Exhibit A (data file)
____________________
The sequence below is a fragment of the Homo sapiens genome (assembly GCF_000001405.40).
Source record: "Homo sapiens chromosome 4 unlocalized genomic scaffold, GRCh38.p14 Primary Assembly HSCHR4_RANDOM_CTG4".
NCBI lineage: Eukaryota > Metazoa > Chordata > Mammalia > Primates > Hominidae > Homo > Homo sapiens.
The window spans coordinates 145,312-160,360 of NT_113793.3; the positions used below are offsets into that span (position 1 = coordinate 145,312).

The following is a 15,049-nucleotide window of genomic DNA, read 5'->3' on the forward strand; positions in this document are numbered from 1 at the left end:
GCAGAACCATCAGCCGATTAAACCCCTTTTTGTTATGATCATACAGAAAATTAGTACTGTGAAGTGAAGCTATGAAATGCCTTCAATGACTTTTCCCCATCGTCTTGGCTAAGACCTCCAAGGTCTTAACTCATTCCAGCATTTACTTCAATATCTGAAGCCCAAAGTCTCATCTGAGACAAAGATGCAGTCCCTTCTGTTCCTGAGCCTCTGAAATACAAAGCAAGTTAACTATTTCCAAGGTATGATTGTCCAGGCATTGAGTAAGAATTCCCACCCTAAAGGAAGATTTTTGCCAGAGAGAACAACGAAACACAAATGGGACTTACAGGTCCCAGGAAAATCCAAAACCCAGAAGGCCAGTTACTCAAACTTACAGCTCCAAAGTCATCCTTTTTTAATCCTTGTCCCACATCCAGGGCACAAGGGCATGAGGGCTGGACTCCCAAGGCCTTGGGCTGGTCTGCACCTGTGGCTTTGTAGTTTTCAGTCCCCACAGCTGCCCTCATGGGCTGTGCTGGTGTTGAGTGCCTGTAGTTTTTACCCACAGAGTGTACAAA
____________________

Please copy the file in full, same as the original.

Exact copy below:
The sequence below is a fragment of the Homo sapiens genome (assembly GCF_000001405.40).
Source record: "Homo sapiens chromosome 4 unlocalized genomic scaffold, GRCh38.p14 Primary Assembly HSCHR4_RANDOM_CTG4".
NCBI lineage: Eukaryota > Metazoa > Chordata > Mammalia > Primates > Hominidae > Homo > Homo sapiens.
The window spans coordinates 145,312-160,360 of NT_113793.3; the positions used below are offsets into that span (position 1 = coordinate 145,312).

The following is a 15,049-nucleotide window of genomic DNA, read 5'->3' on the forward strand; positions in this document are numbered from 1 at the left end:
GCAGAACCATCAGCCGATTAAACCCCTTTTTGTTATGATCATACAGAAAATTAGTACTGTGAAGTGAAGCTATGAAATGCCTTCAATGACTTTTCCCCATCGTCTTGGCTAAGACCTCCAAGGTCTTAACTCATTCCAGCATTTACTTCAATATCTGAAGCCCAAAGTCTCATCTGAGACAAAGATGCAGTCCCTTCTGTTCCTGAGCCTCTGAAATACAAAGCAAGTTAACTATTTCCAAGGTATGATTGTCCAGGCATTGAGTAAGAATTCCCACCCTAAAGGAAGATTTTTGCCAGAGAGAACAACGAAACACAAATGGGACTTACAGGTCCCAGGAAAATCCAAAACCCAGAAGGCCAGTTACTCAAACTTACAGCTCCAAAGTCATCCTTTTTTAATCCTTGTCCCACATCCAGGGCACAAGGGCATGAGGGCTGGACTCCCAAGGCCTTGGGCTGGTCTGCACCTGTGGCTTTGTAGTTTTCAGTCCCCACAGCTGCCCTCATGGGCTGTGCTGGTGTTGAGTGCCTGTAGTTTTTACCCACAGAGTGTACAAA